In a January 30 background briefing on this subject, a senior defense official said neighborhood projects in Iraq such as sanitation are effective in winning friends and easing friction for coalition forces. If clean up efforts are not prompt, he warned, people are likely to switch sides and allegiances. Asked about a role for the Agency for International Development, the official said AID tends to focus on larger, more time-consuming projects but often doesn't have the ability to move fast enough in ways that the military can.

The 2005 budget provides for continued development of a multi-tiered defense against intercontinental ballistic missiles. The Missile Defense Agency (MDA) is asking for $9.2 billion this year, up from $7.7 billion last year. MDA's budget submission indicates that international participation has become a major priority for the program.

An MDA release says "we will strive to structure our programs to promote cooperation and ... seek to take advantage of allies' capabilities to enhance the BMDS (Ballistic Missile Defense System)." It also says that investments will sustain cooperative R&D programs with Israel by continuing support for the Arrow anti-missile program and for Japan's work to improve the Standard Missile 3. There are plans to upgrade the early warning radar at Fylingdales in the United Kingdom and to investigate other unnamed British R&D projects. MDA is also looking for international cooperation for the Kinetic Energy Interceptor and is awaiting the conclusions of a NATO Feasibility Study on missile defense.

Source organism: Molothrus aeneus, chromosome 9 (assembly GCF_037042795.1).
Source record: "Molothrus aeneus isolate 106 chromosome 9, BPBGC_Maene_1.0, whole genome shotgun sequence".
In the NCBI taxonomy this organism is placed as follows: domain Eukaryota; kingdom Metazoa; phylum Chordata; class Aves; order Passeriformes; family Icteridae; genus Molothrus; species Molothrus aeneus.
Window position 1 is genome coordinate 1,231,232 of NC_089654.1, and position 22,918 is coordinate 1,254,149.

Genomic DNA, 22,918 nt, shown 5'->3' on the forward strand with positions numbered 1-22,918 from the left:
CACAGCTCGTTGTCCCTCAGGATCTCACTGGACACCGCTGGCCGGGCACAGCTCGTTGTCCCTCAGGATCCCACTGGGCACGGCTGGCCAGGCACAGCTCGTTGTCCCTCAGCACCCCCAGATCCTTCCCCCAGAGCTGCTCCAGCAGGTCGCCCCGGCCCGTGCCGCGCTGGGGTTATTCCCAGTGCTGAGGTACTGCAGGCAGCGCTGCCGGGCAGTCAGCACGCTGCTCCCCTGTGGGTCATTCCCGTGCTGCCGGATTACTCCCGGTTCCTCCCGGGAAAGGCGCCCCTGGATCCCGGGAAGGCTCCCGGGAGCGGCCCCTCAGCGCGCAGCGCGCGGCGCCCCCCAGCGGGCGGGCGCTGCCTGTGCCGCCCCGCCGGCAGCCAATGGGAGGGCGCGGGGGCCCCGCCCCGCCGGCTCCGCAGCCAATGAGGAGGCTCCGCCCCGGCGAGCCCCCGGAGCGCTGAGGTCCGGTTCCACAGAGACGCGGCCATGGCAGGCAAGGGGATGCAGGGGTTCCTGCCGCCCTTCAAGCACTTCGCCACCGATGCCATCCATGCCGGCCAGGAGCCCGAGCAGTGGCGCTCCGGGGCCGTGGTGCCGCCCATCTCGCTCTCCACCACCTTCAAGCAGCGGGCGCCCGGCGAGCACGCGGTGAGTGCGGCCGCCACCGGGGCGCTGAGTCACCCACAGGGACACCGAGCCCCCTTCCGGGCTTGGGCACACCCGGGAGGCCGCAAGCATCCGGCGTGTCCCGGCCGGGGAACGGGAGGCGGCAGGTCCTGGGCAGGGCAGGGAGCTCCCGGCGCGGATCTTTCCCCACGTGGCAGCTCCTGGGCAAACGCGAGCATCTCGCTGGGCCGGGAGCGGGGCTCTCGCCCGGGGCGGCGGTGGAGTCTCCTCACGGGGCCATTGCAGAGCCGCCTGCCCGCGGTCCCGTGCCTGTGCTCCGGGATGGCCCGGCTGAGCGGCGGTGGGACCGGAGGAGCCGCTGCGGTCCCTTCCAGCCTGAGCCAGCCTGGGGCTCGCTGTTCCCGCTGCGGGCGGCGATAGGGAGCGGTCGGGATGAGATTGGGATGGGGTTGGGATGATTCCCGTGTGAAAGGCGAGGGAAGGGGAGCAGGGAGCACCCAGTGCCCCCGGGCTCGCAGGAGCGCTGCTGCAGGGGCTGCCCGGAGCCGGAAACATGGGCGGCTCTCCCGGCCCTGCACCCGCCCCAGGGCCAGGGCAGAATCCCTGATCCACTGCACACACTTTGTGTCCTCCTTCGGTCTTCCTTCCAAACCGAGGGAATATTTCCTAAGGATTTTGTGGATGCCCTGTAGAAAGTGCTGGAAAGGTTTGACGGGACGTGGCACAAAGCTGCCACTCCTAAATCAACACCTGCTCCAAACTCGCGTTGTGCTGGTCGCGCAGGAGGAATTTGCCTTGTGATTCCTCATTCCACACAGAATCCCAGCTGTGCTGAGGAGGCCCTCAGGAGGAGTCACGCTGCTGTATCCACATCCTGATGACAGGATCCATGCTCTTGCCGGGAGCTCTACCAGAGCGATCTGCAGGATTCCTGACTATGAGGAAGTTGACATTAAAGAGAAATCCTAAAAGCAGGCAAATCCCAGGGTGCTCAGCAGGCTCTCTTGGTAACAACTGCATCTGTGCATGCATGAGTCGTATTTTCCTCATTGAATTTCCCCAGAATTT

MDA also announced plans to terminate the Russian-American Observation Satellite (RAMOS) program with the 2005 budget. While still expressing interest in cooperative efforts with the Russian Federation, the MDA suggested the money (around $550 million) could be better spent on missile defense cooperation projects with Russia.

Some of the other highlights of the defense budget request include:

-- increased spending for maritime prepositioning;
-- added R&D money for defenses against MANPADS (Man-Portable Air Defense Systems);
-- increased money for the Chemical and Biological Defense Program;
-- new money to explore anti-personnel landmine alternatives and to fund humanitarian demining;
-- more funds for handheld standoff minefield detection and explosive ordnance disposal equipment;
-- increased funding for international headquarters and agencies, including R&D money for NATO;
-- additional money for technologies to defend against weapons of mass destruction;
-- more money for global command, control, communications and intelligence and early warning;
-- more funds for servicewide arms control activities;
-- a bigger budget for the Defense Threat Reduction Agency;
-- more money for the National Defense University;
-- a larger request for the Special Operations Command; and
-- greater appropriations for overseas contingency operations.

On the procurement side more money is being sought for:

-- 1,026 Guided Multiple Launch Rocket Systems (up from 786);
-- 37 High Mobility Artillery Rocket Systems (HIMARS) (up from 24);
-- another Virginia-class submarine;
-- 97 lightweight towed 155mm howitzers for the Navy (up from 60);
-- two more F-22 Raptor combat aircraft;
-- three more C-17A tactical airlift aircraft;
-- many more Joint Direct Attack Munitions (from 20,244 to 23,137).

Spending on equipment associated with psychological operations has declined to $18.4 million from a recent peak last year of $33.2 million.

Slides associated with the annual defense budget briefing may be viewed on the Web at http://www.defenselink.mil/news/Feb2004/g040202-D-6570C.html

All slides in a single PDF file. (.pdf 380 KB)